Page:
Getting Real About Workplace Boundaries: A Three-Part Series

Part Three - Boundaries with Remote Teams

If you’ve ever seen an episode of The Office, you’ll recognize what can happen when coworkers have poor boundaries with one another – office romances, secrets and scandals, and lots of interpersonal drama. While it may be entertaining on the television screen, it’s clear that a work environment like the one depicted in The Office is problematic at best.

Boundaries are important at work to increase productivity, lower work stress, and respect both yourself and your coworkers. Boundaries can be used to keep bad things out, like distractions and toxic behaviors – and to keep good things in, like professional development and meaningful team gatherings. Organizations with good boundaries experience less turnover, more workplace satisfaction, and better outcomes.

While boundaries are important in all workplace settings, it can get more complicated when team members work remotely. Boundaries are essential when it comes to maintaining connections with remote team members to ensure that each individual feels supported and valued for their contributions in the workplace. Without intentional connection, team members risk feeling isolated from their coworkers and the purpose of their work, which can have an overall negative impact.

Heavin Schmidt, Director of Intensive In-Home Services (IIS) and Intensive Family Reunification Services (IFRS), is based in St. Louis and understands the challenges of creating a sense of camaraderie with a remote team.

“My geographical region is roughly 18 counties top to bottom,” said Heavin. “It’s a three-hour drive from one end to the other. Some counties have only one person doing their job because they are so rural.”

Heavin currently manages 40 team members on the eastern side of Missouri, five of whom are managers, and the others are specialists. Each IIS/IFRS specialist has two to three cases in their designated region and works with families who are at immediate risk of being separated due to mental illness, emotional disturbances, juvenile delinquency, family violence, abuse, or neglect.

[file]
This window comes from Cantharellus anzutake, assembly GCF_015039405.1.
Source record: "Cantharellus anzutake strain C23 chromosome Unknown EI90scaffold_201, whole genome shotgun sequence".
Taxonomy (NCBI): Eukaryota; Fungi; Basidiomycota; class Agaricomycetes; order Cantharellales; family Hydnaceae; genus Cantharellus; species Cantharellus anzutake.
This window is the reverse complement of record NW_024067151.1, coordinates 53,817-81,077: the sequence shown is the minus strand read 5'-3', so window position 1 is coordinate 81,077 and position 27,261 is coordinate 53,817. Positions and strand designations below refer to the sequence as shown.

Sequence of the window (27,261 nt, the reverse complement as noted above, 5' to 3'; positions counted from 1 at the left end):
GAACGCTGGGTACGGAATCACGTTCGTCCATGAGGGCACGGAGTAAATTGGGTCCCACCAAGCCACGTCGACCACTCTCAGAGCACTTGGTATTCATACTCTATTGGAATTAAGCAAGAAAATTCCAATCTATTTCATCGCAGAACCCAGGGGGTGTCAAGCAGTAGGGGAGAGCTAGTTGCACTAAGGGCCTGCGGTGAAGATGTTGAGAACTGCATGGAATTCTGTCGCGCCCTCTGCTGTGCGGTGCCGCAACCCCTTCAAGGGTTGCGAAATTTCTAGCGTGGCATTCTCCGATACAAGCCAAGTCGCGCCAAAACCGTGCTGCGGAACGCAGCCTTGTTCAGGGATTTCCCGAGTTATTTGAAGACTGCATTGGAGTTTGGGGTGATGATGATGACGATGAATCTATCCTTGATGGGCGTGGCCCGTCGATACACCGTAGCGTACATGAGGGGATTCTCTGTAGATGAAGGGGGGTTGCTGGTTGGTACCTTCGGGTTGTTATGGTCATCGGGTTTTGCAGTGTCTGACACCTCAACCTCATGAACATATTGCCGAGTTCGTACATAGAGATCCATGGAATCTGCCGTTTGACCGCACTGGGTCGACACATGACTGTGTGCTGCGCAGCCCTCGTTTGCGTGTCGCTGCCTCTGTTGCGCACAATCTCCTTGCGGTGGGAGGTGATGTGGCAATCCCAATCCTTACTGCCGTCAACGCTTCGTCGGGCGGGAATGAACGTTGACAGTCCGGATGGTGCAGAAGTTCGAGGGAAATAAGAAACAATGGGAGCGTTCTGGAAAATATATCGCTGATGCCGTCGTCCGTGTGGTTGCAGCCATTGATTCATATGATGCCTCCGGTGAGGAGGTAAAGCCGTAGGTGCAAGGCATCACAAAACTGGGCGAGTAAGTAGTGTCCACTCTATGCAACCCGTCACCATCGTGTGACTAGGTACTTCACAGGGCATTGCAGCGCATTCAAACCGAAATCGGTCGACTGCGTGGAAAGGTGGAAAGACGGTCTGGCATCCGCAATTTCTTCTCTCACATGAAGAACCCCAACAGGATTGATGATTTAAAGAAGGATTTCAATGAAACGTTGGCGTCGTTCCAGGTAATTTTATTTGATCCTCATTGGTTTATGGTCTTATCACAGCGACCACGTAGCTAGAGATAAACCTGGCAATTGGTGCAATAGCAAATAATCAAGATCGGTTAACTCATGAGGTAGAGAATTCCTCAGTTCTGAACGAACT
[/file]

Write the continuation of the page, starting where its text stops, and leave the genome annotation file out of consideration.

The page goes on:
Sitting with families while they are in crisis can get intense – even for those who are well-trained – and it’s important that team members know when and how to reach out for support.

“I talk with managers a lot about their boundaries,” said Heavin. “They’re there to allow specialists to vent and seek guidance on their cases, but a lot of the coaching I do with them is keeping them focused on the goals and not getting caught up in the background noise.”

Part of Heavin’s work with managers is communicating the importance of modeling boundaries with their direct reports. 

“Managers need to be very mindful of how they are delivering those messages,” said Heavin. If, for example, a manager verbally promotes boundaries with work but does not put those words into practice themselves, then their direct report is getting a very confusing and unhelpful message.

Expectations must also be reasonable, says Heavin, and sometimes leaders unintentionally forget that.

“I try to model the accessibility and grace that comes with the job and also purposeful self-care,” said Heavin. “Being able to say no with respect and understanding is encouraged.”

Some remote team members may need more support with this than others, especially if they are not self-starters or need help to get work done. New team members may also come in with exceptionally high expectations and may need help setting and reinforcing boundaries with clients to avoid burnout. This may include learning when it’s okay to filter a call and how to communicate to clients the difference between a true after-hours emergency and something that can wait until the next day.

While team members do this important boundary-setting work with their managers, it’s important that they have space to come together with their fellow team members to debrief, ask questions, and connect.

“At every team meeting, managers also have someone bring a case for group consultation,” said Heavin. This regular practice allows team members to learn from one another and not feel so alone with challenging cases.

Heavin also instructs her managers to prioritize scheduling one in-person meeting a month and then choose how they connect with their team members during the time in between.

Overall, Heavin is proud of her team and believes that they navigate the difficulties of remote work well, especially when they prioritize good communication, both internally with team members and externally with clients.

Check out the rest of our "Getting Real About Workplace Boundaries" series: